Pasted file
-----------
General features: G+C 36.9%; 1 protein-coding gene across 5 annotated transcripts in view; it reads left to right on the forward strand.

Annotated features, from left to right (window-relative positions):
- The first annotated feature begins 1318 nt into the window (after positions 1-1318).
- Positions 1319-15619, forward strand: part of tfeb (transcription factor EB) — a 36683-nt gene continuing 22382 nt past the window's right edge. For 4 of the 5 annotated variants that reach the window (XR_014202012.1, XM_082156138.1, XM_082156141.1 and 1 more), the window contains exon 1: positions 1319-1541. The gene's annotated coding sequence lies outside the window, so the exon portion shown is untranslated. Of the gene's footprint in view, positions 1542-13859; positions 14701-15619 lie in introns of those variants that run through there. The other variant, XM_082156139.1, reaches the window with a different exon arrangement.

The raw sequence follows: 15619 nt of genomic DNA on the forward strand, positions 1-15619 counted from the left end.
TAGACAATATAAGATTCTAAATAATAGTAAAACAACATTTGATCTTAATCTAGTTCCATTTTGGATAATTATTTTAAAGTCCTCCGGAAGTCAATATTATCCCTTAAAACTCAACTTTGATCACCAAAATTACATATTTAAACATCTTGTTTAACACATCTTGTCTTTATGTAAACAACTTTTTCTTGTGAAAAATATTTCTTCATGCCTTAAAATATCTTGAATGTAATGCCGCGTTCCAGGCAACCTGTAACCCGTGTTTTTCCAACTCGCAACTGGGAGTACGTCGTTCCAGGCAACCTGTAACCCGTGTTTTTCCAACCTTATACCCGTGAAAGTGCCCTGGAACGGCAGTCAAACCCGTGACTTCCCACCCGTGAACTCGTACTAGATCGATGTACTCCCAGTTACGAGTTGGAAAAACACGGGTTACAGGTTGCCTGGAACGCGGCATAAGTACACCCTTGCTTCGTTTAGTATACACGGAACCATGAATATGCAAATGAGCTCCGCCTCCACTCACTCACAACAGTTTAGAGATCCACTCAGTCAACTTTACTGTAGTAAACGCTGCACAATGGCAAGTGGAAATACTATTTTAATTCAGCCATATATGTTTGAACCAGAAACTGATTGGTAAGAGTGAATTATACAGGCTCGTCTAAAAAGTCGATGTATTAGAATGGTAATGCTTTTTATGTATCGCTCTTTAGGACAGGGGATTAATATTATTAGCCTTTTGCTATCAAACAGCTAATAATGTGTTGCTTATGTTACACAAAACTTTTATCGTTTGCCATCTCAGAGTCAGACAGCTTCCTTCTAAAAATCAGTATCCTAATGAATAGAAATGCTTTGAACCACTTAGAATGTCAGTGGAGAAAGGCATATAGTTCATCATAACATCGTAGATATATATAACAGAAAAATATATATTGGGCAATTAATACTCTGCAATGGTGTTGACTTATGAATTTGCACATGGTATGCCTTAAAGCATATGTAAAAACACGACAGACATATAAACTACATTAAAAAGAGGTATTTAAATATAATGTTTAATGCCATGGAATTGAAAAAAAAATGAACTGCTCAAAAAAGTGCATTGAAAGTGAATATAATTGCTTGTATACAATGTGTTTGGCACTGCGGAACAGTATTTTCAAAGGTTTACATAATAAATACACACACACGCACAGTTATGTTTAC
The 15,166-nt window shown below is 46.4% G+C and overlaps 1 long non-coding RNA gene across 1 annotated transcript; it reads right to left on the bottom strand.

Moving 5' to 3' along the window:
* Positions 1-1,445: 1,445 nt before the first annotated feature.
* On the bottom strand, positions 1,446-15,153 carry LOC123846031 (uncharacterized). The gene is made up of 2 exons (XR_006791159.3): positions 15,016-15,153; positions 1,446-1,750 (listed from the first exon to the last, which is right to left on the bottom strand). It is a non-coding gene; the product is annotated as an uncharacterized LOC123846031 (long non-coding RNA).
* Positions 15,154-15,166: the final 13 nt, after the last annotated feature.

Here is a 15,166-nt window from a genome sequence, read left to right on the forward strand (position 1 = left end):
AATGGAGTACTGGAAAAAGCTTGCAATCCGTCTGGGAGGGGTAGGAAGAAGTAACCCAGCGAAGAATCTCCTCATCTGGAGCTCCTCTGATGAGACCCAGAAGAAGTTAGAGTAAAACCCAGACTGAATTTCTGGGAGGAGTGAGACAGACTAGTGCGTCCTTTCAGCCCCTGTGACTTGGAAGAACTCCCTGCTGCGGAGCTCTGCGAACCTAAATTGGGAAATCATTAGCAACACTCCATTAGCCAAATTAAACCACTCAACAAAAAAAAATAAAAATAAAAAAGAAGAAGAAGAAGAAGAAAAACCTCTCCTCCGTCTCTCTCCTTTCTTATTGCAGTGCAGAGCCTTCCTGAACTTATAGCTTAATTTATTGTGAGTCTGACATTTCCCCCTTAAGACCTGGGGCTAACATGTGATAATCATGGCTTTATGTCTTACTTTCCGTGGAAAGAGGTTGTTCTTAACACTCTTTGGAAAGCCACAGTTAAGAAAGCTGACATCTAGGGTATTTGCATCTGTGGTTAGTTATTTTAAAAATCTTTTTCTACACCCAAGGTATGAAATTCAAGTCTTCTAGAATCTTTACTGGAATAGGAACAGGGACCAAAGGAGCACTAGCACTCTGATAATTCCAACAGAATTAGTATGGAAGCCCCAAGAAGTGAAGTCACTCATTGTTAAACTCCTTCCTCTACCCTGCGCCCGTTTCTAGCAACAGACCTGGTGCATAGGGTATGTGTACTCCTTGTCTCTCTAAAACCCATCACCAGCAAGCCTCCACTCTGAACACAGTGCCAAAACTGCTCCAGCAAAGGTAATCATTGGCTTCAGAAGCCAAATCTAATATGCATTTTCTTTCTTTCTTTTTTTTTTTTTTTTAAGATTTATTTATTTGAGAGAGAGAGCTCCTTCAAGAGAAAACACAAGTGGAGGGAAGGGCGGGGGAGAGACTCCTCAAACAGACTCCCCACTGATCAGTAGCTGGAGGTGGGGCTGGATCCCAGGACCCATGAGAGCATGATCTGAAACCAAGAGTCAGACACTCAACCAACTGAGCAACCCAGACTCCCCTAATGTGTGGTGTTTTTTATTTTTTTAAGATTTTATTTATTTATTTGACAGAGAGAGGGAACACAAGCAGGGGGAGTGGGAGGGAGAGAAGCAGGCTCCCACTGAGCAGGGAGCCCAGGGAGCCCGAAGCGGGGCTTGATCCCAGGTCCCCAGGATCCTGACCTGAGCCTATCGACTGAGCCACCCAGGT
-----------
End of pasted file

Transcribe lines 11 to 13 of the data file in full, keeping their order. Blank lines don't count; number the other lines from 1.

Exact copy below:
* Positions 15,154-15,166: the final 13 nt, after the last annotated feature.

Here is a 15,166-nt window from a genome sequence, read left to right on the forward strand (position 1 = left end):
AATGGAGTACTGGAAAAAGCTTGCAATCCGTCTGGGAGGGGTAGGAAGAAGTAACCCAGCGAAGAATCTCCTCATCTGGAGCTCCTCTGATGAGACCCAGAAGAAGTTAGAGTAAAACCCAGACTGAATTTCTGGGAGGAGTGAGACAGACTAGTGCGTCCTTTCAGCCCCTGTGACTTGGAAGAACTCCCTGCTGCGGAGCTCTGCGAACCTAAATTGGGAAATCATTAGCAACACTCCATTAGCCAAATTAAACCACTCAACAAAAAAAAATAAAAATAAAAAAGAAGAAGAAGAAGAAGAAAAACCTCTCCTCCGTCTCTCTCCTTTCTTATTGCAGTGCAGAGCCTTCCTGAACTTATAGCTTAATTTATTGTGAGTCTGACATTTCCCCCTTAAGACCTGGGGCTAACATGTGATAATCATGGCTTTATGTCTTACTTTCCGTGGAAAGAGGTTGTTCTTAACACTCTTTGGAAAGCCACAGTTAAGAAAGCTGACATCTAGGGTATTTGCATCTGTGGTTAGTTATTTTAAAAATCTTTTTCTACACCCAAGGTATGAAATTCAAGTCTTCTAGAATCTTTACTGGAATAGGAACAGGGACCAAAGGAGCACTAGCACTCTGATAATTCCAACAGAATTAGTATGGAAGCCCCAAGAAGTGAAGTCACTCATTGTTAAACTCCTTCCTCTACCCTGCGCCCGTTTCTAGCAACAGACCTGGTGCATAGGGTATGTGTACTCCTTGTCTCTCTAAAACCCATCACCAGCAAGCCTCCACTCTGAACACAGTGCCAAAACTGCTCCAGCAAAGGTAATCATTGGCTTCAGAAGCCAAATCTAATATGCATTTTCTTTCTTTCTTTTTTTTTTTTTTTTAAGATTTATTTATTTGAGAGAGAGAGCTCCTTCAAGAGAAAACACAAGTGGAGGGAAGGGCGGGGGAGAGACTCCTCAAACAGACTCCCCACTGATCAGTAGCTGGAGGTGGGGCTGGATCCCAGGACCCATGAGAGCATGATCTGAAACCAAGAGTCAGACACTCAACCAACTGAGCAACCCAGACTCCCCTAATGTGTGGTGTTTTTTATTTTTTTAAGATTTTATTTATTTATTTGACAGAGAGAGGGAACACAAGCAGGGGGAGTGGGAGGGAGAGAAGCAGGCTCCCACTGAGCAGGGAGCCCAGGGAGCCCGAAGCGGGGCTTGATCCCAGGTCCCCAGGATCCTGACCTGAGCCTATCGACTGAGCCACCCAGGT